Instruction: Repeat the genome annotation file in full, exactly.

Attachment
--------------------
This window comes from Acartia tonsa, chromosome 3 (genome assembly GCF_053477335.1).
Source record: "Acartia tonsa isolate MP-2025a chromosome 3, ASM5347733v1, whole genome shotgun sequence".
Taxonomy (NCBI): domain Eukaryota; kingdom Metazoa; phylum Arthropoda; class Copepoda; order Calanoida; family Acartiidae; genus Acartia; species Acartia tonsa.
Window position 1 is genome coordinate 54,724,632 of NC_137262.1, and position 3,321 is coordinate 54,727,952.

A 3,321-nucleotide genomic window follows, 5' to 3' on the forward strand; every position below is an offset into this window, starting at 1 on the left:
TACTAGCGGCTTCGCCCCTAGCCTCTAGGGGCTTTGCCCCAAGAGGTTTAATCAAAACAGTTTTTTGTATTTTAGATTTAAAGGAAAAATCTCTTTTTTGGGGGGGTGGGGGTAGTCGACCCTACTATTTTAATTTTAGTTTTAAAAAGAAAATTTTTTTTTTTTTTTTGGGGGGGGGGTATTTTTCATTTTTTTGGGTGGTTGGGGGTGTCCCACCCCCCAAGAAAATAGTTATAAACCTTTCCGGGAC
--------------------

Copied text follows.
This window comes from Acartia tonsa, chromosome 3 (genome assembly GCF_053477335.1).
Source record: "Acartia tonsa isolate MP-2025a chromosome 3, ASM5347733v1, whole genome shotgun sequence".
Taxonomy (NCBI): domain Eukaryota; kingdom Metazoa; phylum Arthropoda; class Copepoda; order Calanoida; family Acartiidae; genus Acartia; species Acartia tonsa.
Window position 1 is genome coordinate 54,724,632 of NC_137262.1, and position 3,321 is coordinate 54,727,952.

A 3,321-nucleotide genomic window follows, 5' to 3' on the forward strand; every position below is an offset into this window, starting at 1 on the left:
TACTAGCGGCTTCGCCCCTAGCCTCTAGGGGCTTTGCCCCAAGAGGTTTAATCAAAACAGTTTTTTGTATTTTAGATTTAAAGGAAAAATCTCTTTTTTGGGGGGGTGGGGGTAGTCGACCCTACTATTTTAATTTTAGTTTTAAAAAGAAAATTTTTTTTTTTTTTTTGGGGGGGGGGTATTTTTCATTTTTTTGGGTGGTTGGGGGTGTCCCACCCCCCAAGAAAATAGTTATAAACCTTTCCGGGAC